alreadySaved ? Icons.favorite : Icons.favorite_border,
     color: alreadySaved ? Colors.red : null,
   ),                  // ... to here.
 );
}


  • Hot reload the app. You should now see open hearts on each row, but they are not yet interactive.




Problems?
If your app is not running correctly, you can use the code at the following link to get back on track.


Add interactivity

In this step, you'll make the heart icons tappable. When the user taps an entry in the list, toggling its "favorited" state, that word pairing is added or removed from a set of saved favorites.
To do this, you'll modify the _buildRow function. If a word entry has already been added to favorites, tapping it again removes it from favorites. When a tile has been tapped, the function calls setState() to notify the framework that state has changed.
  • Add onTap, as shown below:

Widget _buildRow(WordPair pair) {
 final alreadySaved = _saved.contains(pair);
 return new ListTile(
   title: new Text(
     pair.asPascalCase,
     style: _biggerFont,
   ),
   trailing: new Icon(
     alreadySaved ? Icons.favorite : Icons.favorite_border,
     color: alreadySaved ? Colors.red : null,
   ),
   onTap: () {      // Add 9 lines from here...
     setState(() {
       if (alreadySaved) {
         _saved.remove(pair);
       } else {
         _saved.add(pair);
       }
     });
   },             // ... to here.
 );
}


Tip: In Flutter's reactive style framework, calling setState() triggers a call to the build() method for the State object, resulting in an update to the UI.
Hot reload the app. You should be able to tap any tile to favorite, or unfavorite, the entry. Tapping a tile generates an implicit ink splash animation emanating from the tap point.




Problems?
If your app is not running correctly, you can use the code at the following link to get back on track.


Navigate to a new screen

In this step, you'll add a new page (called a route in Flutter) that displays the favorites. You'll learn how to navigate between the home route and the new route.
In Flutter, the Navigator manages a stack containing the app's routes. Pushing a route onto the Navigator's stack, updates the display to that route. Popping a route from the Navigator's stack, returns the display to the previous route.
Next, you'll add a list icon to the AppBar in the build method for RandomWordsState. When the user clicks the list icon, a new route that contains the saved favorites is pushed to the Navigator, displaying the icon.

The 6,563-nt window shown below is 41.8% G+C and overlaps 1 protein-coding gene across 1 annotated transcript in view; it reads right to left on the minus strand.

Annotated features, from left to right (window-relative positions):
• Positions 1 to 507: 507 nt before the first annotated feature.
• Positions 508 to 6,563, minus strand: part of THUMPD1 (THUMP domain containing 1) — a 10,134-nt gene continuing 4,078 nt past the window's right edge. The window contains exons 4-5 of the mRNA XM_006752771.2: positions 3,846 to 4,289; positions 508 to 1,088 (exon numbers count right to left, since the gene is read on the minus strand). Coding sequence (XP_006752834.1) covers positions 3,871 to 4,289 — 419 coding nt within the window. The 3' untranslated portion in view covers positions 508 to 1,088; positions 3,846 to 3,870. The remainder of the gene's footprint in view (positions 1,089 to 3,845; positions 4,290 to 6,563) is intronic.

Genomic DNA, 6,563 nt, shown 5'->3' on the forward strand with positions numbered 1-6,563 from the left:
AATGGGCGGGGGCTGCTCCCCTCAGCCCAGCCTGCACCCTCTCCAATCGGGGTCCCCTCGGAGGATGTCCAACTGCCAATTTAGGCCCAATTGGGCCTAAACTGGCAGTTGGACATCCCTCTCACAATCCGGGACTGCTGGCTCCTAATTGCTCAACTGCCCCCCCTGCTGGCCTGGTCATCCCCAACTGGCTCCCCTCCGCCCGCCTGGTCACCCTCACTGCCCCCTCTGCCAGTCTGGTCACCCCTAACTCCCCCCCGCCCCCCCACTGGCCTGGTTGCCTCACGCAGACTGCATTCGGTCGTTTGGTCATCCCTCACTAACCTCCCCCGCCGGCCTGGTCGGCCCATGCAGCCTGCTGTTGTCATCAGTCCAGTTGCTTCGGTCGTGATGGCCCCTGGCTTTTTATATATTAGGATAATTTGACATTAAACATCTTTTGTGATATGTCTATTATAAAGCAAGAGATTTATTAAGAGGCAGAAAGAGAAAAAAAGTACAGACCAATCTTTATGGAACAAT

• Add the icon and its corresponding action to the build method:

class RandomWordsState extends State<RandomWords> {
 ...
 @override
 Widget build(BuildContext context) {
   return new Scaffold(
     appBar: new AppBar(
       title: new Text('Startup Name Generator'),
       actions: <Widget>[      // Add 3 lines from here...
         new IconButton(icon: const Icon(Icons.list), onPressed: _pushSaved),
       ],                // ... to here.
     ),
     body: _buildSuggestions(),
   );
 }
 ...
}


Tip: Some widget properties take a single widget (child), and other properties, such as action, take an array of widgets (children), as indicated by the square brackets ([]).

  • Add a _pushSaved() function to the RandomWordsState class.

void _pushSaved() {
 }


  • Hot reload the app. The list icon ( ) appears in the app bar. Tapping it does nothing yet, because the _pushSaved function is empty.
Next, you'll build a route and push it to the Navigator's stack. This action changes the screen to display the new route. The content for the new page is built in MaterialPageRoute's builder property, in an anonymous function.
  • Call Navigator.push, as shown below, which pushes the route to the Navigator's stack. The IDE will complain about invalid code, but you will fix that in the next section.

void _pushSaved() {
 Navigator.of(context).push(
 );
}


Next, you'll add the MaterialPageRoute and its builder. For now, add the code that generates the ListTile rows. The divideTiles() method of ListTile adds horizontal spacing between each ListTile. The divided variable holds the final rows, converted to a list by the convenience function, toList().